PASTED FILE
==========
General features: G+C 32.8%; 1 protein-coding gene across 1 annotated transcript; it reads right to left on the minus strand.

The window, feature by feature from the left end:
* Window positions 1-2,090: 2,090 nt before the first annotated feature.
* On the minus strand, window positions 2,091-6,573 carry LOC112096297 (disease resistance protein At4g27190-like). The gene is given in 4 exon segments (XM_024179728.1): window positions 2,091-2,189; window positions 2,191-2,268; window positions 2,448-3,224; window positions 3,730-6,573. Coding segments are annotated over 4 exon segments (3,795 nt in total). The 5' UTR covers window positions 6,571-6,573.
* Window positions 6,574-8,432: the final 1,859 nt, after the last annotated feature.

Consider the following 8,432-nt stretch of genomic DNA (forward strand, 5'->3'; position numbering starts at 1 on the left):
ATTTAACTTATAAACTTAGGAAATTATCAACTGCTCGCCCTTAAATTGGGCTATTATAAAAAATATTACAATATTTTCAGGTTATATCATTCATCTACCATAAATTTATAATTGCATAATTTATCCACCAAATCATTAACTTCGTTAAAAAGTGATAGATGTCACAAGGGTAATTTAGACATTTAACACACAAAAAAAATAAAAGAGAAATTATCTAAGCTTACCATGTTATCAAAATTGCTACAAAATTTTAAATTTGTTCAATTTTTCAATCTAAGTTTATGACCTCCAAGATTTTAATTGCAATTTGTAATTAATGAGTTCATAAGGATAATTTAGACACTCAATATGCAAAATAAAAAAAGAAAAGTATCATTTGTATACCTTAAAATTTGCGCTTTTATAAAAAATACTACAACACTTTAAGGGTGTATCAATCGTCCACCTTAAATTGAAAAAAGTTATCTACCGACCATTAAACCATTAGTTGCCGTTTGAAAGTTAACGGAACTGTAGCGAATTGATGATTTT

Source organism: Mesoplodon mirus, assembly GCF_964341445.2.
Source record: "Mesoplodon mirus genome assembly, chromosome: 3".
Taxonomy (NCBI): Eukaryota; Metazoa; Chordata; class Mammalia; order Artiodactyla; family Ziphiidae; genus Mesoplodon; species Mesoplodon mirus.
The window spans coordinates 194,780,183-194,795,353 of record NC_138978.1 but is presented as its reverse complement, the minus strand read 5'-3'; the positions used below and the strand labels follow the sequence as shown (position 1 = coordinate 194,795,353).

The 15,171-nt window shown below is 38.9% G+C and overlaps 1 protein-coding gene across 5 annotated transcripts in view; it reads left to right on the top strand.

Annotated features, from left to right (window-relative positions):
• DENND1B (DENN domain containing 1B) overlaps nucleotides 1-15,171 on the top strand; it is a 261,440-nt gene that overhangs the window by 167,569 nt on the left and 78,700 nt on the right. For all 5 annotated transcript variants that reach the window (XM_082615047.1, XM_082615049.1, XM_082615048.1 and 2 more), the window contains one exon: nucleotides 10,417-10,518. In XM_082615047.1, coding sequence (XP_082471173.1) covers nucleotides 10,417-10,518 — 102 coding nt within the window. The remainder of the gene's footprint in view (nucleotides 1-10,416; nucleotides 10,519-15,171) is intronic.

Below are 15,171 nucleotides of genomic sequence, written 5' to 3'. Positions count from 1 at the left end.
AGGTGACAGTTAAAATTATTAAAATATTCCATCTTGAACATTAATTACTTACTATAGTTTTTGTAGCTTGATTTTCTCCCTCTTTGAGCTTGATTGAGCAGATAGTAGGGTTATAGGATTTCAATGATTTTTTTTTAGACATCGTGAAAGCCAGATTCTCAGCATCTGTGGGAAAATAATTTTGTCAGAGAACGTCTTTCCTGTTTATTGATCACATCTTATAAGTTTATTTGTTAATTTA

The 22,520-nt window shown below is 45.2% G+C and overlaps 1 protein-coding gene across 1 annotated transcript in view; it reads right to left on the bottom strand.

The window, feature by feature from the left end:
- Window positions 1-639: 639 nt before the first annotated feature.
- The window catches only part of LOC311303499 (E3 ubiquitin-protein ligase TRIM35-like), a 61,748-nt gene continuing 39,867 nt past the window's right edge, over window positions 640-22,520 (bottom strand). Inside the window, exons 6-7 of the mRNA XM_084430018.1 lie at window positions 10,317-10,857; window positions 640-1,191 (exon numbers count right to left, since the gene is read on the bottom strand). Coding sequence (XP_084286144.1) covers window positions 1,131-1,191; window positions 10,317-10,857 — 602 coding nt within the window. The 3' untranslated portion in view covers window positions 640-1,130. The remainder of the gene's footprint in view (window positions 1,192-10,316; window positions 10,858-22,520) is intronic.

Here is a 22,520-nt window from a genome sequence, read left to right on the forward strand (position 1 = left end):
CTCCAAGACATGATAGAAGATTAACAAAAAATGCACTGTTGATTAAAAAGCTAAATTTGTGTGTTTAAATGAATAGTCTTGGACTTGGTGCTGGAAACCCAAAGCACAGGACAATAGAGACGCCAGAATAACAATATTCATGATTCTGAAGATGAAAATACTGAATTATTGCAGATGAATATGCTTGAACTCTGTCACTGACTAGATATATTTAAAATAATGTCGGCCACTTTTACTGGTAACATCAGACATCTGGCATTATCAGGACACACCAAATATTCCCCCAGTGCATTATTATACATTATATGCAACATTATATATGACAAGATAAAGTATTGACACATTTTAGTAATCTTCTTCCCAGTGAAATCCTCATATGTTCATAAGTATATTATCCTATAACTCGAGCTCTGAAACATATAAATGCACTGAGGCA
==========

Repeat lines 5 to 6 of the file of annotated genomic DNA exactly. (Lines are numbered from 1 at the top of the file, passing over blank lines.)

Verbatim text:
* Window positions 6,574-8,432: the final 1,859 nt, after the last annotated feature.

Consider the following 8,432-nt stretch of genomic DNA (forward strand, 5'->3'; position numbering starts at 1 on the left):